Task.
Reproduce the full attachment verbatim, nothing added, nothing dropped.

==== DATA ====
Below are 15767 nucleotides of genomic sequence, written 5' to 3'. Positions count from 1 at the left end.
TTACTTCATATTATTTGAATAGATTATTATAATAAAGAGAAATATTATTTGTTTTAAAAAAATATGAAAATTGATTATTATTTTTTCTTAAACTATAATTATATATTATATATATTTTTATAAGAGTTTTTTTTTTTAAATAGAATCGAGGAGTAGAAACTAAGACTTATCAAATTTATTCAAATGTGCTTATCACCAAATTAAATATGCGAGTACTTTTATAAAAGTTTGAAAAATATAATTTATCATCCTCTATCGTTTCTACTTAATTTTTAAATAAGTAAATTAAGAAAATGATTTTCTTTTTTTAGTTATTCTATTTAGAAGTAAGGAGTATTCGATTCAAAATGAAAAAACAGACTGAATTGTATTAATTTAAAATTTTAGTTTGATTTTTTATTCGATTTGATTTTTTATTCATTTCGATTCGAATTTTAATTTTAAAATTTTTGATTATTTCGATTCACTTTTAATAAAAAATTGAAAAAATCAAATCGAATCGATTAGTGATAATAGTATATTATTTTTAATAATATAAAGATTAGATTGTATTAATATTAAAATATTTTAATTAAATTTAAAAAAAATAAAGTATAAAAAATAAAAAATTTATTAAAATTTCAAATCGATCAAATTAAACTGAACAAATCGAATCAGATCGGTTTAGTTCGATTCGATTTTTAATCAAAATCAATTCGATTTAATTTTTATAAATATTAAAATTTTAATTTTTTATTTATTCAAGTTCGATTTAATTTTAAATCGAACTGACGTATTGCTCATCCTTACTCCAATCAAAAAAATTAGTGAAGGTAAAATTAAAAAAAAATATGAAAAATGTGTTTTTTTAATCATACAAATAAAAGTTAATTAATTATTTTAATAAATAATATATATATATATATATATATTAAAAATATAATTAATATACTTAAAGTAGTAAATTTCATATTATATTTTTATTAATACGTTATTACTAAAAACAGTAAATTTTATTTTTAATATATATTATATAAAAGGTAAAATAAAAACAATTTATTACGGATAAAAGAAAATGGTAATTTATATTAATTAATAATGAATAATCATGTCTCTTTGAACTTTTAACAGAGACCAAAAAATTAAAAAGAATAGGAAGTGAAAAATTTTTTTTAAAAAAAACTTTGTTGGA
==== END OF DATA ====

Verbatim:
Below are 15767 nucleotides of genomic sequence, written 5' to 3'. Positions count from 1 at the left end.
TTACTTCATATTATTTGAATAGATTATTATAATAAAGAGAAATATTATTTGTTTTAAAAAAATATGAAAATTGATTATTATTTTTTCTTAAACTATAATTATATATTATATATATTTTTATAAGAGTTTTTTTTTTTAAATAGAATCGAGGAGTAGAAACTAAGACTTATCAAATTTATTCAAATGTGCTTATCACCAAATTAAATATGCGAGTACTTTTATAAAAGTTTGAAAAATATAATTTATCATCCTCTATCGTTTCTACTTAATTTTTAAATAAGTAAATTAAGAAAATGATTTTCTTTTTTTAGTTATTCTATTTAGAAGTAAGGAGTATTCGATTCAAAATGAAAAAACAGACTGAATTGTATTAATTTAAAATTTTAGTTTGATTTTTTATTCGATTTGATTTTTTATTCATTTCGATTCGAATTTTAATTTTAAAATTTTTGATTATTTCGATTCACTTTTAATAAAAAATTGAAAAAATCAAATCGAATCGATTAGTGATAATAGTATATTATTTTTAATAATATAAAGATTAGATTGTATTAATATTAAAATATTTTAATTAAATTTAAAAAAAATAAAGTATAAAAAATAAAAAATTTATTAAAATTTCAAATCGATCAAATTAAACTGAACAAATCGAATCAGATCGGTTTAGTTCGATTCGATTTTTAATCAAAATCAATTCGATTTAATTTTTATAAATATTAAAATTTTAATTTTTTATTTATTCAAGTTCGATTTAATTTTAAATCGAACTGACGTATTGCTCATCCTTACTCCAATCAAAAAAATTAGTGAAGGTAAAATTAAAAAAAAATATGAAAAATGTGTTTTTTTAATCATACAAATAAAAGTTAATTAATTATTTTAATAAATAATATATATATATATATATATATTAAAAATATAATTAATATACTTAAAGTAGTAAATTTCATATTATATTTTTATTAATACGTTATTACTAAAAACAGTAAATTTTATTTTTAATATATATTATATAAAAGGTAAAATAAAAACAATTTATTACGGATAAAAGAAAATGGTAATTTATATTAATTAATAATGAATAATCATGTCTCTTTGAACTTTTAACAGAGACCAAAAAATTAAAAAGAATAGGAAGTGAAAAATTTTTTTTAAAAAAAACTTTGTTGGA